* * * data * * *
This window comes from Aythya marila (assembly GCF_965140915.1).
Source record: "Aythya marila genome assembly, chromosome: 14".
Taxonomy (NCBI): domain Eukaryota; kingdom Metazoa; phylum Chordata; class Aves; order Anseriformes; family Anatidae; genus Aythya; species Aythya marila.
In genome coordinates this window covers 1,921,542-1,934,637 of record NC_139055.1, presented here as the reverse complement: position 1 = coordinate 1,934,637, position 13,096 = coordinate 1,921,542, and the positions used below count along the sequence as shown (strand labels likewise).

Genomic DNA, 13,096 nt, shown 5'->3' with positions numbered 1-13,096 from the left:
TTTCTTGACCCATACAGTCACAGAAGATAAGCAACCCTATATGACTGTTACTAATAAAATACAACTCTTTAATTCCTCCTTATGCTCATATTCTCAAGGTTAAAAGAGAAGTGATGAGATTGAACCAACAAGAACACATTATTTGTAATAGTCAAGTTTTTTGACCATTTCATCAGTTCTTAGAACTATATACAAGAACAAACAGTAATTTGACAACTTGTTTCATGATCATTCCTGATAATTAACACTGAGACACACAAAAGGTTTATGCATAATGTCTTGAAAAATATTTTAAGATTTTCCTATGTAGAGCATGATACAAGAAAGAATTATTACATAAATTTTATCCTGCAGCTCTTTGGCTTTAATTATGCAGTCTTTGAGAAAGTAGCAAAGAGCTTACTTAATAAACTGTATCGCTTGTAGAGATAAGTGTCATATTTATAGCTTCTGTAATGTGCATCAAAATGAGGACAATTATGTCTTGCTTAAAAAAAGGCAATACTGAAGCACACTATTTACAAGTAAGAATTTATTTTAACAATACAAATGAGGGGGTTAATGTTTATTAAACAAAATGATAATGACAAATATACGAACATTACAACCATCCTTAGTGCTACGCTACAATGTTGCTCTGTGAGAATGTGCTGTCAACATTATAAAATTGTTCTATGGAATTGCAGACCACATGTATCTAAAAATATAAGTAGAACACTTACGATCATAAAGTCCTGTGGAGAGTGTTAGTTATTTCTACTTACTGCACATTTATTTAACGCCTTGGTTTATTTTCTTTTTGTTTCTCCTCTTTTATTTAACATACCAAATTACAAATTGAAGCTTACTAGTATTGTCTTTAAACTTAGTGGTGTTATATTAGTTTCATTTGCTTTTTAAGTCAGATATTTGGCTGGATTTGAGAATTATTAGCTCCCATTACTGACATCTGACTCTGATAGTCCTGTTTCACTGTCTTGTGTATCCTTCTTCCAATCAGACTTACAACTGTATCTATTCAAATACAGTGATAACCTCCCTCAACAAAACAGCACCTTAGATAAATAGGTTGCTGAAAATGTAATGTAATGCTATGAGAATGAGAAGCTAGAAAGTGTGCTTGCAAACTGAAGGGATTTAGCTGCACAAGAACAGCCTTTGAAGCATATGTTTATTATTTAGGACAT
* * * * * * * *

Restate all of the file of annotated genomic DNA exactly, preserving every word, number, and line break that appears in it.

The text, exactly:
This window comes from Aythya marila (assembly GCF_965140915.1).
Source record: "Aythya marila genome assembly, chromosome: 14".
Taxonomy (NCBI): domain Eukaryota; kingdom Metazoa; phylum Chordata; class Aves; order Anseriformes; family Anatidae; genus Aythya; species Aythya marila.
In genome coordinates this window covers 1,921,542-1,934,637 of record NC_139055.1, presented here as the reverse complement: position 1 = coordinate 1,934,637, position 13,096 = coordinate 1,921,542, and the positions used below count along the sequence as shown (strand labels likewise).

Genomic DNA, 13,096 nt, shown 5'->3' with positions numbered 1-13,096 from the left:
TTTCTTGACCCATACAGTCACAGAAGATAAGCAACCCTATATGACTGTTACTAATAAAATACAACTCTTTAATTCCTCCTTATGCTCATATTCTCAAGGTTAAAAGAGAAGTGATGAGATTGAACCAACAAGAACACATTATTTGTAATAGTCAAGTTTTTTGACCATTTCATCAGTTCTTAGAACTATATACAAGAACAAACAGTAATTTGACAACTTGTTTCATGATCATTCCTGATAATTAACACTGAGACACACAAAAGGTTTATGCATAATGTCTTGAAAAATATTTTAAGATTTTCCTATGTAGAGCATGATACAAGAAAGAATTATTACATAAATTTTATCCTGCAGCTCTTTGGCTTTAATTATGCAGTCTTTGAGAAAGTAGCAAAGAGCTTACTTAATAAACTGTATCGCTTGTAGAGATAAGTGTCATATTTATAGCTTCTGTAATGTGCATCAAAATGAGGACAATTATGTCTTGCTTAAAAAAAGGCAATACTGAAGCACACTATTTACAAGTAAGAATTTATTTTAACAATACAAATGAGGGGGTTAATGTTTATTAAACAAAATGATAATGACAAATATACGAACATTACAACCATCCTTAGTGCTACGCTACAATGTTGCTCTGTGAGAATGTGCTGTCAACATTATAAAATTGTTCTATGGAATTGCAGACCACATGTATCTAAAAATATAAGTAGAACACTTACGATCATAAAGTCCTGTGGAGAGTGTTAGTTATTTCTACTTACTGCACATTTATTTAACGCCTTGGTTTATTTTCTTTTTGTTTCTCCTCTTTTATTTAACATACCAAATTACAAATTGAAGCTTACTAGTATTGTCTTTAAACTTAGTGGTGTTATATTAGTTTCATTTGCTTTTTAAGTCAGATATTTGGCTGGATTTGAGAATTATTAGCTCCCATTACTGACATCTGACTCTGATAGTCCTGTTTCACTGTCTTGTGTATCCTTCTTCCAATCAGACTTACAACTGTATCTATTCAAATACAGTGATAACCTCCCTCAACAAAACAGCACCTTAGATAAATAGGTTGCTGAAAATGTAATGTAATGCTATGAGAATGAGAAGCTAGAAAGTGTGCTTGCAAACTGAAGGGATTTAGCTGCACAAGAACAGCCTTTGAAGCATATGTTTATTATTTAGGACAT